With the four-cylinder engine, the GV80 makes an EPA-estimated 23 mpg combined in the RWD model and 22 mpg with AWD. The V6, which has AWD as standard, drops to 20 mpg. These figures are about average for a midsize luxury SUV.
The real value in Genesis' new flagship is in luxury per dollar. The most fully loaded 3.5-liter Prestige trim tops out at around $70,000, which is the starting point for most luxury competitors. This is a lot of loveliness for the money.
Based on the interior, the GV80 seems like it should cost more. Every surface is covered in a pleasant material, from diamond-pleated leather to wood grain to glass and knurled, brushed metal. The use of texture makes the interior interesting and attractive. Even the throttle and brake pedals have a distinct faceted pattern. It's a real crowd-pleaser when you open the door.
The 2021 Genesis GV80 takes an all-inclusive spa-day approach to its luxury SUV. There are three main trim levels: Standard, Advanced and Prestige. All are available with either a turbocharged 2.5-liter four-cylinder engine (300 hp, 311 lb-ft of torque) or a turbocharged 3.5-liter six-cylinder (375 hp, 391 lb-ft). They are connected to an eight-speed automatic transmission. The 2.5-liter is available in both RWD and AWD, and the 3.5-liter is AWD-only.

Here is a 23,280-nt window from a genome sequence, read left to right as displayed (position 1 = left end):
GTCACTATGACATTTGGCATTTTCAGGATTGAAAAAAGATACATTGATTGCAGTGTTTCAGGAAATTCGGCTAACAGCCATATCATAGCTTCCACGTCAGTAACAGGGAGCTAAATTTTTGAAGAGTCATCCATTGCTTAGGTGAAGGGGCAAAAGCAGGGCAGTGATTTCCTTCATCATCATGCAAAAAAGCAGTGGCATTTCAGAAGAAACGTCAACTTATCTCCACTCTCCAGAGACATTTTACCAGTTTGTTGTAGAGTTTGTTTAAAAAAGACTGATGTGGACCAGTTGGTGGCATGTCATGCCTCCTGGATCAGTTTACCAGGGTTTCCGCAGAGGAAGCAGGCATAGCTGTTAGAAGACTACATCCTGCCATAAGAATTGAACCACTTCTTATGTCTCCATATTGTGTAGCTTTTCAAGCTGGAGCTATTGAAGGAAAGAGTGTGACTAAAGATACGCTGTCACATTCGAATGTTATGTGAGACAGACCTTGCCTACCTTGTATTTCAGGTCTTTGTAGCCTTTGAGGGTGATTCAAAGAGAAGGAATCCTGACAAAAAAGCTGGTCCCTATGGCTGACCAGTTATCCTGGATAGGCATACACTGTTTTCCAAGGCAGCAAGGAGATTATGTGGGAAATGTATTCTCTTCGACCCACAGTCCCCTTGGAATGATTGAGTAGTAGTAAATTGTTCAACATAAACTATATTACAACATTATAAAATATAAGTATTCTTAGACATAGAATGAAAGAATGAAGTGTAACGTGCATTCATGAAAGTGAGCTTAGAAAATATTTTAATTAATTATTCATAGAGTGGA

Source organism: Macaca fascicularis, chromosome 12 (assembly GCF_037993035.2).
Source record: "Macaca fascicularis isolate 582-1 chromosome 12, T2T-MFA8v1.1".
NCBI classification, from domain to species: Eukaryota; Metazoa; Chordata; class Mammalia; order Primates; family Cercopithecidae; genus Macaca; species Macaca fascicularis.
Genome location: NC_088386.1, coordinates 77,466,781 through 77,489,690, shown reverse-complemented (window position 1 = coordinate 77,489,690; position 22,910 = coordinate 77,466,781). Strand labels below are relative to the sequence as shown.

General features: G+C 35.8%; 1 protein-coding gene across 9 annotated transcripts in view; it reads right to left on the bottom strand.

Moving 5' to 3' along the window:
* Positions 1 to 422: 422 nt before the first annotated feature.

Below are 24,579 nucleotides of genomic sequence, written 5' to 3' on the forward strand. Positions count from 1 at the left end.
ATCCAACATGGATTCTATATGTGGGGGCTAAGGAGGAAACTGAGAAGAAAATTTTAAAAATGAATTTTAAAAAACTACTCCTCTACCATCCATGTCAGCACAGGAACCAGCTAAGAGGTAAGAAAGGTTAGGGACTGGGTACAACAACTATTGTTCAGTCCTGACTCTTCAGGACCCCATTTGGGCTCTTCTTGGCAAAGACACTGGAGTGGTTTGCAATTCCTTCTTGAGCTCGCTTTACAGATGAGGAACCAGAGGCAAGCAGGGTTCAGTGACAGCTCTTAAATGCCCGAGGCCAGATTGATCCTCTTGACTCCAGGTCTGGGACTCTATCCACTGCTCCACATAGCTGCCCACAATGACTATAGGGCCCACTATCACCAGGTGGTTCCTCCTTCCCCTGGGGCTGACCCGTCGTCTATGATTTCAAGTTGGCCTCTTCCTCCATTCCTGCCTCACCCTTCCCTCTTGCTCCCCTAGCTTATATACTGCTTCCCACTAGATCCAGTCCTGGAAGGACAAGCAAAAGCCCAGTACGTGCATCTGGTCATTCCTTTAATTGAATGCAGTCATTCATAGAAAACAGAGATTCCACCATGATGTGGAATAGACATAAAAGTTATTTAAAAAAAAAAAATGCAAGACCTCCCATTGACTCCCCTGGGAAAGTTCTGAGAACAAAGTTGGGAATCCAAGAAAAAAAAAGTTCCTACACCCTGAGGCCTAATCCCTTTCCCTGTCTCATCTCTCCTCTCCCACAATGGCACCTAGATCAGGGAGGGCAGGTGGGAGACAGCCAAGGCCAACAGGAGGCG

2.5T Standard RWD
Feature highlights include:
2.5T Standard AWD
Has the same features as above but with:
2.5T Advanced RWD
Comes with the Standard AWD's features plus:
2.5T Advanced AWD
Adds on a few more features, including:
2.5T Prestige RWD
Going with the Prestige gets you:
2.5T Prestige AWD
Tops the 2.5T lineup with:
Has the same features as the 2.5T Standard AWD but with:
Gets you the features of the 3.5T Advanced AWD but with:
It's the same as the 3.5T Advanced but comes with the power-folding third-row seat.
Has the same features as the 2.5T Prestige AWD but with:
The Genesis GV80 isn't a perfect midsize luxury SUV, but it's closer than anything in its price range has a right to be. It's distinctive, pretty, comfortable and refined. You can quibble with the limited backseat space and the slow phone connectivity, but you'd be hard-pressed to impress for less.